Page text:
Zim’s MFIs profits remain subdued

Profitability of Zimbabwe’s microfinance institutions (MFIs) has remained largely subdued over the years, owing to huge operational costs and lack of diversified income streams, the central bank has said.

By Taurai Mangudhla

The majority of MFIs are still relying on salary-based income on the backdrop of high operational costs, Reserve Bank of Zimbabwe (rbz) supervision deputy director Racheal Mushosho told an MFI winter school for chief executives in Kariba recently.

“The product offering by the sector has remained limited and largely dominated by micro loans, which constitute a significant portion of the microfinance institutions’ balance sheets. Financial inclusion for sustainable economic growth requires that the poor and low income earners have access to a wider array of micro-financial services, including micro-housing, micro-leasing and micro-insurance, among others,” said Mushosho.

Mushosho said the sector had registered a total of 176 licensed credit-only microfinance institutions and four deposit-taking microfinance institutions, with a branch network of 642, as at March 31 2017.

“The total number of active clients for period ended March 31 2017 was 247,707, against 23% of the Zimbabwean population that are financially excluded,” Mushosho said.

Zimbabwe’s population is estimated around 14 million. She said given the potential impact and catalytic role that microfinance plays among the low-income and marginalised groups in poverty alleviation and improved income, at individual, household and enterprise level, the static trend in the number of active clients for the sector over the year is disturbing.

“The sector has not been able to go beyond 300 000 active clients in the last two to three years,” Mushosho said.

According to the RBZ statistics, the sector is largely dominated by the top 20 microfinance institutions which account for 84,92% of the total sector loans of US$215,21 million, with the rest of the institutions accounting for only 15% of the total market share.

The majority of the microfinance institutions have loan portfolios of less than US$1 million. “In the majority of cases, the loan book sizes have remained static over the year, pointing to stunted growth in terms of loan size and number of active clients,” Mushosho said.

The central bank said loans to the productive sector of US$143,65 million as at March 31 2017, representing 66,75% of the sector’s total loans of US$25,21 million, was largely driven by strategic decisions by some MFIs to focus on agricultural value-chain financing, as well as support from some developmental partners such as the Zimbabwe Agricultural Development Trust and the UN Food and Agriculture Organisation, Zimbabwe Microfinance Fund.

The shift towards the productive sector, said the RBZ, is also a response by some microfinance institutions to the central bank’s call for microfinance institutions to focus more on productive lending in order to stimulate growth and development among the marginalised.

“While productive sector lending has been on the upward trend, the quantum is still insignificant compared to the demand for such loans,” Mushosho said.

“The sector registered a slight deterioration in the quality of the loan book as measured by the Portfolio at Risk (PaR) ratio which deteriorated over the quarter from to 8,34% as at December 31 2016, to 12,35% as at March 31 2017, against the international benchmark of 5%,” added Mushosho.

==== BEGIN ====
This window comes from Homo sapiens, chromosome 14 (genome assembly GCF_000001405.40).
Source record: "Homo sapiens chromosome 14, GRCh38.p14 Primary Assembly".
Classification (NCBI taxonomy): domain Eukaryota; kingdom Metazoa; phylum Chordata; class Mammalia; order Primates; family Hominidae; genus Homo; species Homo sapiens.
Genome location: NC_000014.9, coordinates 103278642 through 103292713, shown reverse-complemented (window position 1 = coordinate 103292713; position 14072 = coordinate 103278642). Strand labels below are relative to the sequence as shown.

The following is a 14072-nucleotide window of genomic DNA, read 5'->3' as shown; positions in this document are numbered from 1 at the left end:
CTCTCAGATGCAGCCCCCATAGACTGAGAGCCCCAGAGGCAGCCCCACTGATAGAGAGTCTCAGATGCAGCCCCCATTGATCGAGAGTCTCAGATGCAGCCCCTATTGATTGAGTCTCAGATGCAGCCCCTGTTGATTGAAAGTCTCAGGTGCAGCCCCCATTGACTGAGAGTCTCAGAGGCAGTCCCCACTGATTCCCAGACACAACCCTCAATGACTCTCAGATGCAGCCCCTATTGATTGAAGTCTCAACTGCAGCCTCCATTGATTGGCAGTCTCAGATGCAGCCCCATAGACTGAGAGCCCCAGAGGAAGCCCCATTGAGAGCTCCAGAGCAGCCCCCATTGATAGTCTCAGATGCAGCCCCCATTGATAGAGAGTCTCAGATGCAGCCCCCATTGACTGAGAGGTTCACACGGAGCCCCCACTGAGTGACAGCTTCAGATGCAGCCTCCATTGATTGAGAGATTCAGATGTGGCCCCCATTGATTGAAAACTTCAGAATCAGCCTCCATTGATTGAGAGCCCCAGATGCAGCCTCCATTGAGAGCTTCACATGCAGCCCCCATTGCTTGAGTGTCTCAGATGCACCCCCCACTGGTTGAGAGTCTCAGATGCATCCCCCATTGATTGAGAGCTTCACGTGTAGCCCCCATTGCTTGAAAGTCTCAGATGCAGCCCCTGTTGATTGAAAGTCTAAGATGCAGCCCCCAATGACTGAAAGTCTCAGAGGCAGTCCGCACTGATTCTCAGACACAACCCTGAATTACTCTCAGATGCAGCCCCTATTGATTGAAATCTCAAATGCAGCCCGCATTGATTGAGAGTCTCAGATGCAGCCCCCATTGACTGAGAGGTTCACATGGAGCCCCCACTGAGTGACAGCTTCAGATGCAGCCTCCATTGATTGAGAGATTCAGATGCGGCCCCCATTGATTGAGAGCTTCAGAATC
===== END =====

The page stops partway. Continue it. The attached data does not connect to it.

According to the World Bank’s 2016 research, about 10,7% of the global population or 767 million people, live below the international poverty line of US$1,90 per person per day.

In Zimbabwe more than 70% of the population is considered extremely poor and living below the food poverty line of US$32,70 per month.

As such, the microfinance sector in Zimbabwe is seen as potentially a powerful multi-faceted approach to sustainable development and growth, in line with the National Financial Inclusion Strategy.

Mushosho said the microfinance sector is expected to promote access to credit in a sustainable manner and break the cycle of poverty, design lending strategies which target vulnerable groups such as women and SMEs with viable projects in order to promote sustainable development, as well as become an economic inclusion tool by lending to projects with high impact and which can create employment opportunities.

Currently, Zimbabwe is working on a number of initiatives to support MFIs including establishment of a credit registry.

The newly-deployed credit reference system will reduce the problem of information asymmetry between borrowers and lenders. Vetting of borrowers prior to approval is mandatory.

The National Financial Inclusion Strategy (NFIS), anchored on four pillars of innovation, financial literacy, financial consumer protection and microfinance, is already in place. The RBZ has established the Credit Guarantee Scheme to facilitate the partial transfer of credit risk stemming from loans with inadequate collateral.

A collateral registry is expected to be compiled to facilitate the use of movable assets as collateral substitutes for credit which is expected to benefit the marginalised who do not have collateral.

Establishment of a collateral registry is expected to enhance access to microfinance services by the low-income groups using movable property as collateral.

The central bank is also establishing a US$15 million Business Linkage Facility for financing value chain linkages for farmers to manufacturing entities to enhance value addition.

The RBZ is currently developing a Financial Consumer Protection Framework to enhance public confidence in the financial system, including the MFI sector, as they access financial services. A National Financial Literacy Framework to facilitate awareness of financial service and responsible access is also being developed.

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